Responsible Banking Ordinances Are Reforming Municipal Banking -- One City at a Time
The day that the Northridge earthquake shook our city into chaos in 1994, I went into a small grocery store on San Fernando Road to buy water. The shopkeeper, thinking he could earn a few extra bucks in the middle of a crisis, charged me $20 for that gallon of water. Not only have I not been back to that store since, I also make sure my friends and family know my story before they decide if they are going to shop there. After all, if a store decides to gouge customers during a crisis, people should know about it so they can decide whether or not they want to reward the shopkeeper for his behavior.
This same principle -- holistically considering how a business treats it customers -- is helping to reform the way cities around the nation interact with big banks. Local governments, both big and small, are debating and approving "responsible banking ordinances" -- proposals to hold banks accountable for how they treat people living in each city. Though the details of each proposal vary, the core tenet of each ordinance is simple: in order to reward good behavior by banks and avoid making the same mistakes over and over again, we need to improve the availability of information that banks provide cities when we consider depositing taxpayer dollars and awarding contracts for new financial services.
Responsible banking ordinances have recently been approved or are being considered in cities including New York, Seattle, Berkeley, Boston, Portland, Kansas City and San Francisco (responsible banking laws have been on the books in Cleveland and Philadelphia for years). The second-largest city in the nation could be next, as the Los Angeles City Council is currently deciding how the responsible banking ordinance that I introduced in 2009, and which was unanimously approved by the council in 2010, will be put into practice. The establishment of a strong responsible banking ordinance in Los Angeles would help continue the nationwide progress toward increased social responsibility in how banks operate.
The Los Angeles responsible banking ordinance will create a public, transparent process for gathering information about each bank's history of service in the community. The City of Los Angeles has a $30 billion banking portfolio, and the city's decision-makers are charged with selecting the financial institutions that will be allowed to profit from conducting transactions -- everything from managing the city's payroll services to underwriting our bond sales -- on behalf of our taxpayers. The responsible banking ordinance would collect information about how many branches each bank operates in underserved communities in Los Angeles, how many times each bank has worked with homeowners to prevent foreclosures, and how many small-business loans each bank gave to people in the city. Once that information is gathered, banks would be rated based on their social responsibility, and those rankings would be available for councilmembers to consider when banks bid on future city business. Most importantly, this process would be public, so taxpayers can see how banks are using their money.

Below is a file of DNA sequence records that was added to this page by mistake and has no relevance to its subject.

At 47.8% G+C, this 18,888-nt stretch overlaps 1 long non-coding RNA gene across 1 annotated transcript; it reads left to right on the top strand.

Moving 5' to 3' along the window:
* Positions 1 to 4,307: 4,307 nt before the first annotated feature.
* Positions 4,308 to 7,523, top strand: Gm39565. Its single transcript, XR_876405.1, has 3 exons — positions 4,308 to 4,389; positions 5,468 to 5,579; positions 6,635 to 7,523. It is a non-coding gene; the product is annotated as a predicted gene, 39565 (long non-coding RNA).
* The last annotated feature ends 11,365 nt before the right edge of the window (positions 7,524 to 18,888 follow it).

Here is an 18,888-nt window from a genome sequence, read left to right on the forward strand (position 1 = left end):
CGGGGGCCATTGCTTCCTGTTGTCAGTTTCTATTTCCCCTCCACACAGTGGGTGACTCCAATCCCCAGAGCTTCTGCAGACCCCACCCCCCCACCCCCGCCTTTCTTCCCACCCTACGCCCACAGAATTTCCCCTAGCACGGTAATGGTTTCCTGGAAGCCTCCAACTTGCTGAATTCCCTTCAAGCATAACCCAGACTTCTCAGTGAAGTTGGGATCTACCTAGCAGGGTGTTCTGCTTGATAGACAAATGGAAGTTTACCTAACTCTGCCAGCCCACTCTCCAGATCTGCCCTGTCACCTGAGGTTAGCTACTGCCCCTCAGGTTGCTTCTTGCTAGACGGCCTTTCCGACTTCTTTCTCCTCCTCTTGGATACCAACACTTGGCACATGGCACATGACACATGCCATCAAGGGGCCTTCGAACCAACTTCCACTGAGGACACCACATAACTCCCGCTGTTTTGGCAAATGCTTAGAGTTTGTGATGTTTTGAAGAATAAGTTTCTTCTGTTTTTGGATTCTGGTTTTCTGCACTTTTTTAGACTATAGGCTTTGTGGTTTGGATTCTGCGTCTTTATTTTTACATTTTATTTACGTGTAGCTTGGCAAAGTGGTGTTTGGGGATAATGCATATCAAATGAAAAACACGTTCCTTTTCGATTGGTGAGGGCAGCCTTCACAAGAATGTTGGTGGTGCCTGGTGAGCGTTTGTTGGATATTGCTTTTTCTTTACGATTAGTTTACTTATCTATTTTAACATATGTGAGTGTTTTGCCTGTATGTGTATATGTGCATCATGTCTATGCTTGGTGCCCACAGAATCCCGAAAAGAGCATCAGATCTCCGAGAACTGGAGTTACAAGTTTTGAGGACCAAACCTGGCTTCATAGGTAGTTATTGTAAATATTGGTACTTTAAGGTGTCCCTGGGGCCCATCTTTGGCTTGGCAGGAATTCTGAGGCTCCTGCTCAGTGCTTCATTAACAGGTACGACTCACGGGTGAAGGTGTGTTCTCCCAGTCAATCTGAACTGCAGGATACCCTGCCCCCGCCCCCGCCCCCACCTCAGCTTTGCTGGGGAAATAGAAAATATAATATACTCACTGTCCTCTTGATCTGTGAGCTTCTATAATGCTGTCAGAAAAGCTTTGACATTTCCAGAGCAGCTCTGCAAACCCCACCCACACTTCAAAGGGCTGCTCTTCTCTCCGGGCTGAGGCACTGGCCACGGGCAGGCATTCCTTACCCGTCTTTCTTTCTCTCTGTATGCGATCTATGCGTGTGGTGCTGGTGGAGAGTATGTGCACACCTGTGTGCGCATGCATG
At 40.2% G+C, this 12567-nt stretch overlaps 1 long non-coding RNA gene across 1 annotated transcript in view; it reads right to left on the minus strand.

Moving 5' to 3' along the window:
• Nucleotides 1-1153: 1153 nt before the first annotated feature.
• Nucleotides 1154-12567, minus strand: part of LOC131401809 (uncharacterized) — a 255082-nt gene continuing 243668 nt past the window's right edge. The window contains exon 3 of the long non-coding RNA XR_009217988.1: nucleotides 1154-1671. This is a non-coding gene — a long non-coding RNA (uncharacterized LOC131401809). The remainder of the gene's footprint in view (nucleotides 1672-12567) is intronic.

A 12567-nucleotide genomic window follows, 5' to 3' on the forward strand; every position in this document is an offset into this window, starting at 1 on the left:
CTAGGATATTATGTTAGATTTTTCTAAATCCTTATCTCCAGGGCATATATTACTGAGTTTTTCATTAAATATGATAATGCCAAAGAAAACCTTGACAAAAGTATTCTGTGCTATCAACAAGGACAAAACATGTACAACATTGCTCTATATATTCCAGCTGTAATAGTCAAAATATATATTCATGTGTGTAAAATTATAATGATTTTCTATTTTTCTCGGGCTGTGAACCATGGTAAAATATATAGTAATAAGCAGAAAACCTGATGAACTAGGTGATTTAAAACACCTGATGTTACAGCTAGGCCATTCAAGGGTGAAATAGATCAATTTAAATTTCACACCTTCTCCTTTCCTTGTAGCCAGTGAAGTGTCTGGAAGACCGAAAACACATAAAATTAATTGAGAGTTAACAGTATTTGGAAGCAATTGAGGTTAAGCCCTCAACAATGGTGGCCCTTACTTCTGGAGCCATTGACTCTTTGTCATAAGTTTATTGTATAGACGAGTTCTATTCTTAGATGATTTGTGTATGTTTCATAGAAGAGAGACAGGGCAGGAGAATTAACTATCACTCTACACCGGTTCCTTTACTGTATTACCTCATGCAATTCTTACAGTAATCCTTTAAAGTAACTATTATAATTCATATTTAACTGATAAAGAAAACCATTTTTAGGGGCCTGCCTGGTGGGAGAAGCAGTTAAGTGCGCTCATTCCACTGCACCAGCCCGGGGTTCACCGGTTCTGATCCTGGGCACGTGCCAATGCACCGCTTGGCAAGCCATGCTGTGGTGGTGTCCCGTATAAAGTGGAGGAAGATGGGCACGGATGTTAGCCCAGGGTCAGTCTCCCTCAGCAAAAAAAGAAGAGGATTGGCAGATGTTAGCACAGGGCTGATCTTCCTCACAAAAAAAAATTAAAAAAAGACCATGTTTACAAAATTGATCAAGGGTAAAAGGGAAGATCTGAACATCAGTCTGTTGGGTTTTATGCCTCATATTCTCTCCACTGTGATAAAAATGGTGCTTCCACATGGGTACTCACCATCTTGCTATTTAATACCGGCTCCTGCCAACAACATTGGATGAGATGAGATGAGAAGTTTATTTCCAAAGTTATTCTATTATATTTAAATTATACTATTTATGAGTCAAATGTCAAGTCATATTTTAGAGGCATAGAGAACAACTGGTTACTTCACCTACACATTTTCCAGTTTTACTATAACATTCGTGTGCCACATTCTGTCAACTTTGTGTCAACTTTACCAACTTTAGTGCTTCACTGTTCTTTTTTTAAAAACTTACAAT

As other cities around the country with responsible banking ordinances have found, holding banks accountable for socially responsible actions has helped create a "race to the top", where banks compete with each other to invest more in communities so they can have a better chance of getting the city's business in the future. Cleveland, Ohio, for example, has had a neighborhood reinvestment ordinance in place for 20 years, allowing that city to leverage up to three times the reinvestment dollars as similar Midwestern cities. Cleveland has negotiated nearly $10 billion in community lending agreements as a direct result of its ordinance.
Progress toward banking responsibility is not coming without a fight. Big banks have been visiting city council offices in Los Angeles in recent weeks, using the same undue influence in our political system that the Occupy movement has been protesting around the country to try to lobby their way out of accountability. During their lobbying visits, bank representatives have argued that their investment divisions should not be held accountable for how their commercial banking divisions act in Los Angeles. This large loophole would provide the city no benefit and only allows banks to dodge responsibility by claiming that "their right hand doesn't know what the left hand is doing."
If the logic behind this loophole seems confusing to you, you are not alone. In a recent Wall Street Journal article, one Merrill Lynch wealth-management adviser said that he hopes to cleave his company from Bank of America "...because we're guilty by association" for how the company acts. I agree -- the responsible banking ordinance will be much more effective in creating incentives for banks to invest in Los Angeles if the scorecard allows us to look holistically at a bank's reinvestment in the city.
As I learned when a greedy shopkeeper lost my future business by trying to rip me off 1994, good information can lead to better decisions. Los Angeles needs complete information to be able to make the best decisions about who to award our business to. The mayor, council and taxpayers need access to information about a bank's lending activity -- the good and the bad -- so we can make better decisions about who we give our business to in the future.
There is a good reason that responsible banking ordinances are being approved across the country -- banking responsibly is the fiscally responsible thing to do.
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